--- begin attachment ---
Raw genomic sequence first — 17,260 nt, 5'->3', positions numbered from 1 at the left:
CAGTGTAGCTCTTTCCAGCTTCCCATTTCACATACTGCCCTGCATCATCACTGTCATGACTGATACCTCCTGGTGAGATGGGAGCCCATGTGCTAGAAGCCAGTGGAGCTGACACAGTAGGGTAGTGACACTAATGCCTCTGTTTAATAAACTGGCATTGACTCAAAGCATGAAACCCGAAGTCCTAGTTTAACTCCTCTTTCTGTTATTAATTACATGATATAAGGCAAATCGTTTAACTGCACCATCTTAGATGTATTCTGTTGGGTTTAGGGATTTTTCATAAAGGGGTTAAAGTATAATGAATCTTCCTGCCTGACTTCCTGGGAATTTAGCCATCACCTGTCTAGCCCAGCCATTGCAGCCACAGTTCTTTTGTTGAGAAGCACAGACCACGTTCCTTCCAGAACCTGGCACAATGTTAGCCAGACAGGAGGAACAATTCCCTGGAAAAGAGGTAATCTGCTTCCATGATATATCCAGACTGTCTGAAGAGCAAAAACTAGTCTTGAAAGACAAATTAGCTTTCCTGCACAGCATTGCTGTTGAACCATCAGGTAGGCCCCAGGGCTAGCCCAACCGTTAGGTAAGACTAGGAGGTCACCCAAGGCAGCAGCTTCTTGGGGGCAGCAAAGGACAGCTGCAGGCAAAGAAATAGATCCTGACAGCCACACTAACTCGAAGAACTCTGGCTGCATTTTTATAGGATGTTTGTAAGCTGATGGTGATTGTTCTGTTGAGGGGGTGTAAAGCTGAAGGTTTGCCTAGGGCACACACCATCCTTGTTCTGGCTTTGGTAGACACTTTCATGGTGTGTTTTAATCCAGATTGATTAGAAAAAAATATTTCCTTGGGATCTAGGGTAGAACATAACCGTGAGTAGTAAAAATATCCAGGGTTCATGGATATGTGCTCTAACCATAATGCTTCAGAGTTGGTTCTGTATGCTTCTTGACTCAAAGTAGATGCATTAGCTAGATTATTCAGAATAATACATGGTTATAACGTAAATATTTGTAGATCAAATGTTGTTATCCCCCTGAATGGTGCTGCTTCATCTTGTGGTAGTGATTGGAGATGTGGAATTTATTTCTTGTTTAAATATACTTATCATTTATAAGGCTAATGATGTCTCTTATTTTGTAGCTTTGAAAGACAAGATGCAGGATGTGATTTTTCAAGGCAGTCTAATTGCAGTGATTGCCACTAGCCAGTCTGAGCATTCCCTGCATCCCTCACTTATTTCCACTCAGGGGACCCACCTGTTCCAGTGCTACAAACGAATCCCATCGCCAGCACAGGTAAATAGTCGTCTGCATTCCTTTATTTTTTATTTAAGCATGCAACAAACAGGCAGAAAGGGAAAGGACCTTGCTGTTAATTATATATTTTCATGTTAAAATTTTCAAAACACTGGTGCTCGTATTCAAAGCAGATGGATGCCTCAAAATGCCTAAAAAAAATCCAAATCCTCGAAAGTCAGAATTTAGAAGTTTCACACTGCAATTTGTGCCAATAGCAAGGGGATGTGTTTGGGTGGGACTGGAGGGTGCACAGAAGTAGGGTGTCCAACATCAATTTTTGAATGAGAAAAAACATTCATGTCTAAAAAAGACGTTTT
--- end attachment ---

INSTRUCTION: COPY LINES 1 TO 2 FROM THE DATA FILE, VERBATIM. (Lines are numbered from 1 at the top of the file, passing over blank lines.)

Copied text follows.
Raw genomic sequence first — 17,260 nt, 5'->3', positions numbered from 1 at the left:
CAGTGTAGCTCTTTCCAGCTTCCCATTTCACATACTGCCCTGCATCATCACTGTCATGACTGATACCTCCTGGTGAGATGGGAGCCCATGTGCTAGAAGCCAGTGGAGCTGACACAGTAGGGTAGTGACACTAATGCCTCTGTTTAATAAACTGGCATTGACTCAAAGCATGAAACCCGAAGTCCTAGTTTAACTCCTCTTTCTGTTATTAATTACATGATATAAGGCAAATCGTTTAACTGCACCATCTTAGATGTATTCTGTTGGGTTTAGGGATTTTTCATAAAGGGGTTAAAGTATAATGAATCTTCCTGCCTGACTTCCTGGGAATTTAGCCATCACCTGTCTAGCCCAGCCATTGCAGCCACAGTTCTTTTGTTGAGAAGCACAGACCACGTTCCTTCCAGAACCTGGCACAATGTTAGCCAGACAGGAGGAACAATTCCCTGGAAAAGAGGTAATCTGCTTCCATGATATATCCAGACTGTCTGAAGAGCAAAAACTAGTCTTGAAAGACAAATTAGCTTTCCTGCACAGCATTGCTGTTGAACCATCAGGTAGGCCCCAGGGCTAGCCCAACCGTTAGGTAAGACTAGGAGGTCACCCAAGGCAGCAGCTTCTTGGGGGCAGCAAAGGACAGCTGCAGGCAAAGAAATAGATCCTGACAGCCACACTAACTCGAAGAACTCTGGCTGCATTTTTATAGGATGTTTGTAAGCTGATGGTGATTGTTCTGTTGAGGGGGTGTAAAGCTGAAGGTTTGCCTAGGGCACACACCATCCTTGTTCTGGCTTTGGTAGACACTTTCATGGTGTGTTTTAATCCAGATTGATTAGAAAAAAATATTTCCTTGGGATCTAGGGTAGAACATAACCGTGAGTAGTAAAAATATCCAGGGTTCATGGATATGTGCTCTAACCATAATGCTTCAGAGTTGGTTCTGTATGCTTCTTGACTCAAAGTAGATGCATTAGCTAGATTATTCAGAATAATACATGGTTATAACGTAAATATTTGTAGATCAAATGTTGTTATCCCCCTGAATGGTGCTGCTTCATCTTGTGGTAGTGATTGGAGATGTGGAATTTATTTCTTGTTTAAATATACTTATCATTTATAAGGCTAATGATGTCTCTTATTTTGTAGCTTTGAAAGACAAGATGCAGGATGTGATTTTTCAAGGCAGTCTAATTGCAGTGATTGCCACTAGCCAGTCTGAGCATTCCCTGCATCCCTCACTTATTTCCACTCAGGGGACCCACCTGTTCCAGTGCTACAAACGAATCCCATCGCCAGCACAGGTAAATAGTCGTCTGCATTCCTTTATTTTTTATTTAAGCATGCAACAAACAGGCAGAAAGGGAAAGGACCTTGCTGTTAATTATATATTTTCATGTTAAAATTTTCAAAACACTGGTGCTCGTATTCAAAGCAGATGGATGCCTCAAAATGCCTAAAAAAAATCCAAATCCTCGAAAGTCAGAATTTAGAAGTTTCACACTGCAATTTGTGCCAATAGCAAGGGGATGTGTTTGGGTGGGACTGGAGGGTGCACAGAAGTAGGGTGTCCAACATCAATTTTTGAATGAGAAAAAACATTCATGTCTAAAAAAGACGTTTT